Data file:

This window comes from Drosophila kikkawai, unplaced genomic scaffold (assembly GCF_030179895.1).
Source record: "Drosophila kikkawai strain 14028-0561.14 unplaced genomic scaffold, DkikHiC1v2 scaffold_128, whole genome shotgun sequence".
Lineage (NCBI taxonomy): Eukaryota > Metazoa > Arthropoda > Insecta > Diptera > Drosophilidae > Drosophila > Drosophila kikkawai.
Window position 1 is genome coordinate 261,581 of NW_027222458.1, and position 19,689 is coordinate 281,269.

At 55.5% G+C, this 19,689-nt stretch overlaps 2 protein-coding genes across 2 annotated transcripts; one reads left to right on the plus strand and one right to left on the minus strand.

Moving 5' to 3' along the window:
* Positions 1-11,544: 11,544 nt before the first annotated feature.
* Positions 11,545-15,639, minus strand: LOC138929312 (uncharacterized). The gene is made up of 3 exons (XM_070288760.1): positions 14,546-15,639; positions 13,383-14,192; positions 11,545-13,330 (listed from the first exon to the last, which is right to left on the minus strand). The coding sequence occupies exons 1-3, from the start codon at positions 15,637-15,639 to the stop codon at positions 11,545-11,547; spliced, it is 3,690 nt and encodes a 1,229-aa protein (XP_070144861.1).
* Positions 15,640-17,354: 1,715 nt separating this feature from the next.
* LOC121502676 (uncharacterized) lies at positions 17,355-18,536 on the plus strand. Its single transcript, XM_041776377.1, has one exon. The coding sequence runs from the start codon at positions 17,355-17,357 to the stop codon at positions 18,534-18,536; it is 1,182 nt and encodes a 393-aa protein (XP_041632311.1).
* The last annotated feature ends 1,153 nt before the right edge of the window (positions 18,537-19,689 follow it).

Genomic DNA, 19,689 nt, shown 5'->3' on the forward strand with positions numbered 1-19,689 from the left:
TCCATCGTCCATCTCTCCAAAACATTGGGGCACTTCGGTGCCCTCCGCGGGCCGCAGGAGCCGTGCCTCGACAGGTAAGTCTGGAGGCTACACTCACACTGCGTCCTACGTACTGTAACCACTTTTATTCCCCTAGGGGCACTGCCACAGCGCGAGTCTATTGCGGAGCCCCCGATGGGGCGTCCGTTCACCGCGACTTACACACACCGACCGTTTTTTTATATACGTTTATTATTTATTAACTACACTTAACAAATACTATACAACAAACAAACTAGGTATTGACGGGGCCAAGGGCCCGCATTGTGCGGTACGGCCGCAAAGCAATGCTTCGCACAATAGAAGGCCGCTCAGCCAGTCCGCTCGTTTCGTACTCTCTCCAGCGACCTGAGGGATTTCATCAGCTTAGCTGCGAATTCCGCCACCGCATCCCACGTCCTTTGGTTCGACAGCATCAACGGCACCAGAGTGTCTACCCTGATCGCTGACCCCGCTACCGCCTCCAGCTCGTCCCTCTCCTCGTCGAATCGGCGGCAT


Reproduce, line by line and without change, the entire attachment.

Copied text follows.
This window comes from Drosophila kikkawai, unplaced genomic scaffold (assembly GCF_030179895.1).
Source record: "Drosophila kikkawai strain 14028-0561.14 unplaced genomic scaffold, DkikHiC1v2 scaffold_128, whole genome shotgun sequence".
Lineage (NCBI taxonomy): Eukaryota > Metazoa > Arthropoda > Insecta > Diptera > Drosophilidae > Drosophila > Drosophila kikkawai.
Window position 1 is genome coordinate 261,581 of NW_027222458.1, and position 19,689 is coordinate 281,269.

At 55.5% G+C, this 19,689-nt stretch overlaps 2 protein-coding genes across 2 annotated transcripts; one reads left to right on the plus strand and one right to left on the minus strand.

Moving 5' to 3' along the window:
* Positions 1-11,544: 11,544 nt before the first annotated feature.
* Positions 11,545-15,639, minus strand: LOC138929312 (uncharacterized). The gene is made up of 3 exons (XM_070288760.1): positions 14,546-15,639; positions 13,383-14,192; positions 11,545-13,330 (listed from the first exon to the last, which is right to left on the minus strand). The coding sequence occupies exons 1-3, from the start codon at positions 15,637-15,639 to the stop codon at positions 11,545-11,547; spliced, it is 3,690 nt and encodes a 1,229-aa protein (XP_070144861.1).
* Positions 15,640-17,354: 1,715 nt separating this feature from the next.
* LOC121502676 (uncharacterized) lies at positions 17,355-18,536 on the plus strand. Its single transcript, XM_041776377.1, has one exon. The coding sequence runs from the start codon at positions 17,355-17,357 to the stop codon at positions 18,534-18,536; it is 1,182 nt and encodes a 393-aa protein (XP_041632311.1).
* The last annotated feature ends 1,153 nt before the right edge of the window (positions 18,537-19,689 follow it).

Genomic DNA, 19,689 nt, shown 5'->3' on the forward strand with positions numbered 1-19,689 from the left:
TCCATCGTCCATCTCTCCAAAACATTGGGGCACTTCGGTGCCCTCCGCGGGCCGCAGGAGCCGTGCCTCGACAGGTAAGTCTGGAGGCTACACTCACACTGCGTCCTACGTACTGTAACCACTTTTATTCCCCTAGGGGCACTGCCACAGCGCGAGTCTATTGCGGAGCCCCCGATGGGGCGTCCGTTCACCGCGACTTACACACACCGACCGTTTTTTTATATACGTTTATTATTTATTAACTACACTTAACAAATACTATACAACAAACAAACTAGGTATTGACGGGGCCAAGGGCCCGCATTGTGCGGTACGGCCGCAAAGCAATGCTTCGCACAATAGAAGGCCGCTCAGCCAGTCCGCTCGTTTCGTACTCTCTCCAGCGACCTGAGGGATTTCATCAGCTTAGCTGCGAATTCCGCCACCGCATCCCACGTCCTTTGGTTCGACAGCATCAACGGCACCAGAGTGTCTACCCTGATCGCTGACCCCGCTACCGCCTCCAGCTCGTCCCTCTCCTCGTCGAATCGGCGGCAT